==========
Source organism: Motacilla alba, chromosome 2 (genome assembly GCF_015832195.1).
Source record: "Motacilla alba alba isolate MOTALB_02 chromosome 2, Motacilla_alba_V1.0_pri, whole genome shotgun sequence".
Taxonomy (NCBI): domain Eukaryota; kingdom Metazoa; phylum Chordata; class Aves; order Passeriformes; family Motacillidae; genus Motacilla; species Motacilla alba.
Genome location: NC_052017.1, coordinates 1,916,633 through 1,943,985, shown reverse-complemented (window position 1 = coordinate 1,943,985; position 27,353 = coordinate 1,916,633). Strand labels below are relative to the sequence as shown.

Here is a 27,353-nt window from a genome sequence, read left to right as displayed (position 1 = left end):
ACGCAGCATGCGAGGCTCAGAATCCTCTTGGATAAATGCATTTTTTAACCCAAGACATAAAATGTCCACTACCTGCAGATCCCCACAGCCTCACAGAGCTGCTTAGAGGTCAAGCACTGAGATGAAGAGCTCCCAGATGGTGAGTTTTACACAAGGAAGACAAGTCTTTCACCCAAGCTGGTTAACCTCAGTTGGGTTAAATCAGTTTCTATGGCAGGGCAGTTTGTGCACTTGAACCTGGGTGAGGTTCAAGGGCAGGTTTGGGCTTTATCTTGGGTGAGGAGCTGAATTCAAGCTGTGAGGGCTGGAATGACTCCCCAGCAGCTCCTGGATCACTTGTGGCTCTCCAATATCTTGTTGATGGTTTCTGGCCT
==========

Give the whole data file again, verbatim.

Source organism: Motacilla alba, chromosome 2 (genome assembly GCF_015832195.1).
Source record: "Motacilla alba alba isolate MOTALB_02 chromosome 2, Motacilla_alba_V1.0_pri, whole genome shotgun sequence".
Taxonomy (NCBI): domain Eukaryota; kingdom Metazoa; phylum Chordata; class Aves; order Passeriformes; family Motacillidae; genus Motacilla; species Motacilla alba.
Genome location: NC_052017.1, coordinates 1,916,633 through 1,943,985, shown reverse-complemented (window position 1 = coordinate 1,943,985; position 27,353 = coordinate 1,916,633). Strand labels below are relative to the sequence as shown.

Here is a 27,353-nt window from a genome sequence, read left to right as displayed (position 1 = left end):
ACGCAGCATGCGAGGCTCAGAATCCTCTTGGATAAATGCATTTTTTAACCCAAGACATAAAATGTCCACTACCTGCAGATCCCCACAGCCTCACAGAGCTGCTTAGAGGTCAAGCACTGAGATGAAGAGCTCCCAGATGGTGAGTTTTACACAAGGAAGACAAGTCTTTCACCCAAGCTGGTTAACCTCAGTTGGGTTAAATCAGTTTCTATGGCAGGGCAGTTTGTGCACTTGAACCTGGGTGAGGTTCAAGGGCAGGTTTGGGCTTTATCTTGGGTGAGGAGCTGAATTCAAGCTGTGAGGGCTGGAATGACTCCCCAGCAGCTCCTGGATCACTTGTGGCTCTCCAATATCTTGTTGATGGTTTCTGGCCT